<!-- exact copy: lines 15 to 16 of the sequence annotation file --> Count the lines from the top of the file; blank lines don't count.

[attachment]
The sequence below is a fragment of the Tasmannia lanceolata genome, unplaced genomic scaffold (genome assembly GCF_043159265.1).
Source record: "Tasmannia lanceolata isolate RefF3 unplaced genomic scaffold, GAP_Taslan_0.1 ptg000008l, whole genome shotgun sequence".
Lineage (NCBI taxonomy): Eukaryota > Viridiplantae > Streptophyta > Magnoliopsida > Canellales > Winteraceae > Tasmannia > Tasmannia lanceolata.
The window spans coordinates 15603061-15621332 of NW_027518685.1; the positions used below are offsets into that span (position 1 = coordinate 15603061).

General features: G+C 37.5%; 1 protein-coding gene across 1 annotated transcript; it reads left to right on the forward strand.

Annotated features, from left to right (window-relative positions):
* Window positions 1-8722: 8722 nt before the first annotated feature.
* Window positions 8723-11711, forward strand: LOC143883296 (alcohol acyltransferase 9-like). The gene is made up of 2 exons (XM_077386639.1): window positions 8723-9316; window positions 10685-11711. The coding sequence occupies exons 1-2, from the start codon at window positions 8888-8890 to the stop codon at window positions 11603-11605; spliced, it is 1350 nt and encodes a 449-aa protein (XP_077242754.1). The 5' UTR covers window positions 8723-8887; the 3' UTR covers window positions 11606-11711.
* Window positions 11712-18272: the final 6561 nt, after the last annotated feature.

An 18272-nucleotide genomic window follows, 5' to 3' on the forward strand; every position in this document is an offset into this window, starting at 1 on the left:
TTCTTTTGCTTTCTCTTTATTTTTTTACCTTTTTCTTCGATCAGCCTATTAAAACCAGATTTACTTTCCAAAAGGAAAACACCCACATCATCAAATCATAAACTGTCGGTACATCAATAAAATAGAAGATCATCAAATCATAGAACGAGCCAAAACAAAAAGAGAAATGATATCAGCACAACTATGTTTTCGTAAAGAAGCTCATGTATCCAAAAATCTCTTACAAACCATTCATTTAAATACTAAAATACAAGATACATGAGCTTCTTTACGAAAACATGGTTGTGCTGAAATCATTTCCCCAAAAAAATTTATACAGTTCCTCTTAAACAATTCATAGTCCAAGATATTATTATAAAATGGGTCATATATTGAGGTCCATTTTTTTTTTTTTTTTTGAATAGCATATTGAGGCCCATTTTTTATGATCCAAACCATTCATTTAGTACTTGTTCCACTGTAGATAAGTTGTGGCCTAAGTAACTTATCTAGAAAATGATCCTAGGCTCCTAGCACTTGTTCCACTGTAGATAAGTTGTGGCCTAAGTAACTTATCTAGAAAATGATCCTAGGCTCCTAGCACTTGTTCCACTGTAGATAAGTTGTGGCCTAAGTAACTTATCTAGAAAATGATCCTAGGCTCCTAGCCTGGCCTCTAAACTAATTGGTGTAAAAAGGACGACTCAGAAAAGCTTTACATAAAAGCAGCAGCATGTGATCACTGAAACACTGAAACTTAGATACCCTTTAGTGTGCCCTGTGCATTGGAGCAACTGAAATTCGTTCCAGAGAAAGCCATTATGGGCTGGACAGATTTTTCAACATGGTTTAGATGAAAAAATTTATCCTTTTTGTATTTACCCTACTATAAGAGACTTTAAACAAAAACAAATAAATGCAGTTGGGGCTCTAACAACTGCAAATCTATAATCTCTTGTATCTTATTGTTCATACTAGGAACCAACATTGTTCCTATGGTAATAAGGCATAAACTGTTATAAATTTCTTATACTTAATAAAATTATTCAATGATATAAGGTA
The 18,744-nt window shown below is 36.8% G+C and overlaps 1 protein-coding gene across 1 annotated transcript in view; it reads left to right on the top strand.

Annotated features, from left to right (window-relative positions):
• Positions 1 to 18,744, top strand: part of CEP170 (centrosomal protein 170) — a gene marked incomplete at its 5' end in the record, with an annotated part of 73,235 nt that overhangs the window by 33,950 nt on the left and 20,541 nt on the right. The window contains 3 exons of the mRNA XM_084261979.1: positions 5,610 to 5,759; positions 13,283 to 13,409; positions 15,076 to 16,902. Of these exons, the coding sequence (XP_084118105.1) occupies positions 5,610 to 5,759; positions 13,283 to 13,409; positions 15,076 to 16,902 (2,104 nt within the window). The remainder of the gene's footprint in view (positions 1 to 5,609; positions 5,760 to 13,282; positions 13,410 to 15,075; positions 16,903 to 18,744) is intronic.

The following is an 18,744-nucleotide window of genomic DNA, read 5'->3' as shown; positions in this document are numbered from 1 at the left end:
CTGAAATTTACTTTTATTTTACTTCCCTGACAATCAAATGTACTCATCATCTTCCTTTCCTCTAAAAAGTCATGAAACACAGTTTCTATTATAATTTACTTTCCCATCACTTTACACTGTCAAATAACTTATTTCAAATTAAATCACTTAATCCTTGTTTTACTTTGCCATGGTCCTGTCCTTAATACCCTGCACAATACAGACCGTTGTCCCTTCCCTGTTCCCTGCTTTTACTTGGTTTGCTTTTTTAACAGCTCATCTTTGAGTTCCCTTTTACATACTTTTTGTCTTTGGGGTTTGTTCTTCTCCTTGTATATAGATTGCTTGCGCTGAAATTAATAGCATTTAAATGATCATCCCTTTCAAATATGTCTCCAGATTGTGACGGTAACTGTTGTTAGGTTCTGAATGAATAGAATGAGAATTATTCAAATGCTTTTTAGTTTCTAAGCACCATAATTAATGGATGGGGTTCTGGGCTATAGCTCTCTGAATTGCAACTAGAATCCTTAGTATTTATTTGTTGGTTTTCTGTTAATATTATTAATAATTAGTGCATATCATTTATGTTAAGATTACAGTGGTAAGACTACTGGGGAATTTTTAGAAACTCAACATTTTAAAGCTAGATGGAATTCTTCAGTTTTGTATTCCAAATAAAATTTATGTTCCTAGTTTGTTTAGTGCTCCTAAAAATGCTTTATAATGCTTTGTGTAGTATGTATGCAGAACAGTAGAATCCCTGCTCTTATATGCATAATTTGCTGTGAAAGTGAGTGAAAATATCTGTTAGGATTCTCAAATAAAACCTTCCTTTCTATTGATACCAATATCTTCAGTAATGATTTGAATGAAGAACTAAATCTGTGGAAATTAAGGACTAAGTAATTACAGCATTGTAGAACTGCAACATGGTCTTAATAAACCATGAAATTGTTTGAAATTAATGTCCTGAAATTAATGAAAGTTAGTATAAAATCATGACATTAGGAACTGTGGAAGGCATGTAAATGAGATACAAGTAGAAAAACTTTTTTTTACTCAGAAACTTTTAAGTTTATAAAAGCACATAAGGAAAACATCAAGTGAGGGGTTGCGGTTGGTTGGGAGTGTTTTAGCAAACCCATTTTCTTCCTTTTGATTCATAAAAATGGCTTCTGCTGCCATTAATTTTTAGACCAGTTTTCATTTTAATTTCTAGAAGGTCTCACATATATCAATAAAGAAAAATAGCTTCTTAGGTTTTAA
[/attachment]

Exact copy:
The following is an 18,744-nucleotide window of genomic DNA, read 5'->3' as shown; positions in this document are numbered from 1 at the left end:
CTGAAATTTACTTTTATTTTACTTCCCTGACAATCAAATGTACTCATCATCTTCCTTTCCTCTAAAAAGTCATGAAACACAGTTTCTATTATAATTTACTTTCCCATCACTTTACACTGTCAAATAACTTATTTCAAATTAAATCACTTAATCCTTGTTTTACTTTGCCATGGTCCTGTCCTTAATACCCTGCACAATACAGACCGTTGTCCCTTCCCTGTTCCCTGCTTTTACTTGGTTTGCTTTTTTAACAGCTCATCTTTGAGTTCCCTTTTACATACTTTTTGTCTTTGGGGTTTGTTCTTCTCCTTGTATATAGATTGCTTGCGCTGAAATTAATAGCATTTAAATGATCATCCCTTTCAAATATGTCTCCAGATTGTGACGGTAACTGTTGTTAGGTTCTGAATGAATAGAATGAGAATTATTCAAATGCTTTTTAGTTTCTAAGCACCATAATTAATGGATGGGGTTCTGGGCTATAGCTCTCTGAATTGCAACTAGAATCCTTAGTATTTATTTGTTGGTTTTCTGTTAATATTATTAATAATTAGTGCATATCATTTATGTTAAGATTACAGTGGTAAGACTACTGGGGAATTTTTAGAAACTCAACATTTTAAAGCTAGATGGAATTCTTCAGTTTTGTATTCCAAATAAAATTTATGTTCCTAGTTTGTTTAGTGCTCCTAAAAATGCTTTATAATGCTTTGTGTAGTATGTATGCAGAACAGTAGAATCCCTGCTCTTATATGCATAATTTGCTGTGAAAGTGAGTGAAAATATCTGTTAGGATTCTCAAATAAAACCTTCCTTTCTATTGATACCAATATCTTCAGTAATGATTTGAATGAAGAACTAAATCTGTGGAAATTAAGGACTAAGTAATTACAGCATTGTAGAACTGCAACATGGTCTTAATAAACCATGAAATTGTTTGAAATTAATGTCCTGAAATTAATGAAAGTTAGTATAAAATCATGACATTAGGAACTGTGGAAGGCATGTAAATGAGATACAAGTAGAAAAACTTTTTTTTACTCAGAAACTTTTAAGTTTATAAAAGCACATAAGGAAAACATCAAGTGAGGGGTTGCGGTTGGTTGGGAGTGTTTTAGCAAACCCATTTTCTTCCTTTTGATTCATAAAAATGGCTTCTGCTGCCATTAATTTTTAGACCAGTTTTCATTTTAATTTCTAGAAGGTCTCACATATATCAATAAAGAAAAATAGCTTCTTAGGTTTTAA